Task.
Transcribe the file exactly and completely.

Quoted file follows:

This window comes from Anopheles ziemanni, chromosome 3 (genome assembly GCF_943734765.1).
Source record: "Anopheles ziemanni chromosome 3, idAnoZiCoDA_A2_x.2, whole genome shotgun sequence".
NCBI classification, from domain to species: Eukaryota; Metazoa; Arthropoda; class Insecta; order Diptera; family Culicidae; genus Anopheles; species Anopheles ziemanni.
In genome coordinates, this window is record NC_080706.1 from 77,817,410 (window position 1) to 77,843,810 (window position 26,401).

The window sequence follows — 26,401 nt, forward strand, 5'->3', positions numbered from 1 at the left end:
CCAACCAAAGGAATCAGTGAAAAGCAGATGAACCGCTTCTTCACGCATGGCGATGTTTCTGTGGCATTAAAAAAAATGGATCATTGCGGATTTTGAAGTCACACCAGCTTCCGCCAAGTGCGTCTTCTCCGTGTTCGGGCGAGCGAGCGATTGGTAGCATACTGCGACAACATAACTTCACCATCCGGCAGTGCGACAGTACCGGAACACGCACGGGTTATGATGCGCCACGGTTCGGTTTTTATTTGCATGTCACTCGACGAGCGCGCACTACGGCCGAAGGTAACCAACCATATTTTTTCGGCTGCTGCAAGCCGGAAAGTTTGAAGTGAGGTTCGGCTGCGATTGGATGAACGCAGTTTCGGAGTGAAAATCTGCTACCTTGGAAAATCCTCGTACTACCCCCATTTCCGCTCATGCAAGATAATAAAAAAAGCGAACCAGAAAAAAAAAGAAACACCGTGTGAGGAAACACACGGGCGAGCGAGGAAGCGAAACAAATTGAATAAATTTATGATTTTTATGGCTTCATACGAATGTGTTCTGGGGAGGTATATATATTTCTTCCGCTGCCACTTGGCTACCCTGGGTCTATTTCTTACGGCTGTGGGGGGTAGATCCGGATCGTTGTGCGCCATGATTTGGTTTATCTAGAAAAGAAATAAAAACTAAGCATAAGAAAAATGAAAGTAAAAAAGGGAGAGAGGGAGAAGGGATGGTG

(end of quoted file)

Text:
This window comes from Anopheles ziemanni, chromosome 3 (genome assembly GCF_943734765.1).
Source record: "Anopheles ziemanni chromosome 3, idAnoZiCoDA_A2_x.2, whole genome shotgun sequence".
NCBI classification, from domain to species: Eukaryota; Metazoa; Arthropoda; class Insecta; order Diptera; family Culicidae; genus Anopheles; species Anopheles ziemanni.
In genome coordinates, this window is record NC_080706.1 from 77,817,410 (window position 1) to 77,843,810 (window position 26,401).

The window sequence follows — 26,401 nt, forward strand, 5'->3', positions numbered from 1 at the left end:
CCAACCAAAGGAATCAGTGAAAAGCAGATGAACCGCTTCTTCACGCATGGCGATGTTTCTGTGGCATTAAAAAAAATGGATCATTGCGGATTTTGAAGTCACACCAGCTTCCGCCAAGTGCGTCTTCTCCGTGTTCGGGCGAGCGAGCGATTGGTAGCATACTGCGACAACATAACTTCACCATCCGGCAGTGCGACAGTACCGGAACACGCACGGGTTATGATGCGCCACGGTTCGGTTTTTATTTGCATGTCACTCGACGAGCGCGCACTACGGCCGAAGGTAACCAACCATATTTTTTCGGCTGCTGCAAGCCGGAAAGTTTGAAGTGAGGTTCGGCTGCGATTGGATGAACGCAGTTTCGGAGTGAAAATCTGCTACCTTGGAAAATCCTCGTACTACCCCCATTTCCGCTCATGCAAGATAATAAAAAAAGCGAACCAGAAAAAAAAAGAAACACCGTGTGAGGAAACACACGGGCGAGCGAGGAAGCGAAACAAATTGAATAAATTTATGATTTTTATGGCTTCATACGAATGTGTTCTGGGGAGGTATATATATTTCTTCCGCTGCCACTTGGCTACCCTGGGTCTATTTCTTACGGCTGTGGGGGGTAGATCCGGATCGTTGTGCGCCATGATTTGGTTTATCTAGAAAAGAAATAAAAACTAAGCATAAGAAAAATGAAAGTAAAAAAGGGAGAGAGGGAGAAGGGATGGTG